Having been to the trade and press day of the UK’s Birmingham Cycle Show for the past three years it was interesting to see an explosion in the number of electric bikes present.
There were more European firms especially keen to get in on the action of an apparently burgeoning e-bike scene.
Taking centre stage were the e-bike motor manufacturers, namely Bosch and Shimano, each with their own stand, making it clear the resources they were putting into a nascent UK market.
The Bosch e-MTB test track apparently involved moving several hundred tons of earth.
I could imagine it being extremely popular with families on the forthcoming consumer days.
Meanwhile over at the other end of exhibition hall Shimano had sponsored a rather more sedate e-bike test track.
But what about the bikes? Not surprisingly given the size of e-MTB track there were plenty of e-MTBs, several from brands I not been aware who appeared to be coming to the UK for the first time.
Megamo are a Spanish firm with a factory in Girona in north Spain and their two Shimano and Bosch designs bike showed how much sleeker e-MTB designs are getting compared to the first e-MTBs of only a couple of years ago.
German MTB specialists Mondraker were also there in force with several e-MTBs such as this e-Crafty with distinctive trail geometry and Bosch power.
Cube made a particular impression with the size and range of their Bosch-powered e-MTBs. I noticed these couple of female-specific e-MTBs taking pride of place by the Cube coffee bar.
And this model with drop casting frame to house the battery.
A brand new to the UK Chinese brand was Aima, but EBR had actually done a factory tour of them. From a quick inspection I was impressed with the quality and the UK prices were intended to undercut current Bosch and Shimano type prices whilst maintaining some of the same design characteristics such as powerful mid-motors (from Bafang), frame integrated battery and frame routed cables.
I got the impression there were fewer fat bikes around than last year though this electric example, again from Cube, also caught my eye.
And for fans of the really wayout how about a bamboo-framed e-fat bike?
That’s not say that there weren’t some impressive city bikes too. I was particularly struck with Austrian firm Simplon’s very lightweight carbon fibre city models. Pride of place went to the Chenoa, a sub-20kg city bike (and yes that includes the lights, rack and muguard).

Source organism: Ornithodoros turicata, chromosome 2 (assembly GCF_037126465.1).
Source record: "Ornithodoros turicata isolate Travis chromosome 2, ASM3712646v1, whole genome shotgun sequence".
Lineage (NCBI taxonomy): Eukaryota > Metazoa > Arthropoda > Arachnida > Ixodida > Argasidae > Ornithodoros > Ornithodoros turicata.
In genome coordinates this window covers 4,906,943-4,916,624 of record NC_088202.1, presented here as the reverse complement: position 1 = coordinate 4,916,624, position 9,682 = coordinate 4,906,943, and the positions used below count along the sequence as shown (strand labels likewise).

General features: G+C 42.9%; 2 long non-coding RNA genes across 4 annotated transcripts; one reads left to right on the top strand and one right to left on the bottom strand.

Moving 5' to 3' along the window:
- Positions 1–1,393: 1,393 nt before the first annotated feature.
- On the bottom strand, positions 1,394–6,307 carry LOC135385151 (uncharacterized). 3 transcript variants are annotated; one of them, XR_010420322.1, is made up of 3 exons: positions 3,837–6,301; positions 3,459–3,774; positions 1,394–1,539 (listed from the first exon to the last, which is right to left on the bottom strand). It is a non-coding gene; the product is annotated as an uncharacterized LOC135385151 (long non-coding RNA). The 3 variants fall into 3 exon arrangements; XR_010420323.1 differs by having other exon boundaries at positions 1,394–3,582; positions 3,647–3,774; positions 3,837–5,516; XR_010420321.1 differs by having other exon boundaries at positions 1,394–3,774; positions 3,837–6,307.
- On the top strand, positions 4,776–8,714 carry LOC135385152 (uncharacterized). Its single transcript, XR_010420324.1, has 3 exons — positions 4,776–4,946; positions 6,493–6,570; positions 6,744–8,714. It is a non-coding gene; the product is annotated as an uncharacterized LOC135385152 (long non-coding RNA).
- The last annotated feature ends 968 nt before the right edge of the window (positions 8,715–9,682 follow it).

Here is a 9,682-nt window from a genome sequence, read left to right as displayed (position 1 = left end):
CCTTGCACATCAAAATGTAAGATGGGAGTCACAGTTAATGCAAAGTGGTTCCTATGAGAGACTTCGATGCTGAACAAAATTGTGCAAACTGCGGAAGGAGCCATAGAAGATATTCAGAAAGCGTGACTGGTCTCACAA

Also at the show were the UK’s own Momentum Electric who make supremely practical city bikes I have always rated highly in tests. They were there with their new VIT-S as mentioned in a recent EBR news post. We are hoping to have more on the VIT-S and the new crank drive motor behind it shortly.
I never knew BMW were actually a bike manufacturer as well as a car maker; apparently so and they had a Bosch-powered machine that is apparently their best seller in Germany and is now available in the UK via BMW dealers.
Nor were traditional Dutch designs overlooked as this fine example from Royal Dutch Gazelle demonstrates.
The UK seems to be a particular haven for some very neat lightweight retrofittable kits.
Newly launched at the show was the sleek looking Cytronex, designed and manufactured in the UK with a unique bottle battery and rear-wheel sensor that made for a smooth and powerful, though brief ride on the test track.
Cytronex say it adds only 3.6 kg to the weight of the converted bike and the front hub motor comes ready spoked into your front wheel, with Cytronex offering the commonest rim sizes. They are taking orders now for delivery of bikes in 2017. PICS 15-17
I also spoke to two companies specialising in conversions of classic English bike designs, Brompton and Moulton – ARCC and Nano Electric Bikes. EBR actually has a full report on the ARCC Moulton here but they are also now offering Brompton conversions with their Bosch battery powered kit.
The battery has increased in size to 216Wh and they also showed me their very handy and beautifully-produced bluetooth removalbe handlebar control. There is also a luggage conversion system available meaning the bespoke Brompton front luggage options are available with the battery housed inside the luggage.
Whilst not at the show I also paid a visit to the production facility for nearby Nano. Nano use a remarkably narrow and light friction drive motor, specialising in either supplying kits or workshop fitting of their Nano 2.0 to the world-famous (and also designed and made in the UK) Brompton folding bikes. Nano says they have also just established a production line for that other iconic British design the Moulton. One recent development is the standardising of their manufacture and design around a Bosch power tool battery (as also used by ARCC) that fits into a range of Brompton luggage and so is quickly removable, meaning the motor and controller add a little over 2kg to the folded bike.
There are twist grip, thumb throttle and pure pedelec options available, with assistance up to 15mph (Nano have added a motion pedal sensor to all three versions for UK customers to keep the bikes legally compliant). Whilst Nano realise the US has a higher legal e-bike speed limit, they say the bike motors are geared for hill climbing and so top speed is not a major concern for many of their buyers.
I have trialled and owned several of the kits and found the unique technology and clever design a real boon if you want a quick folding bike with remarkable hill climbing ability. Kits start at £710 (around US$920) with new Nano Bromptons from around £1900 (US$2455) plus delivery. Nano have demo models and fitting facilities available at several UK locations including London, Manchester and Leamington Spa.
Note that the kits require Brompton front forks to be spread slightly and so will not work with titanium fork models, but you don’t want to widen the forks yourself Nano can provide them ready prepared in all the Brompton colours.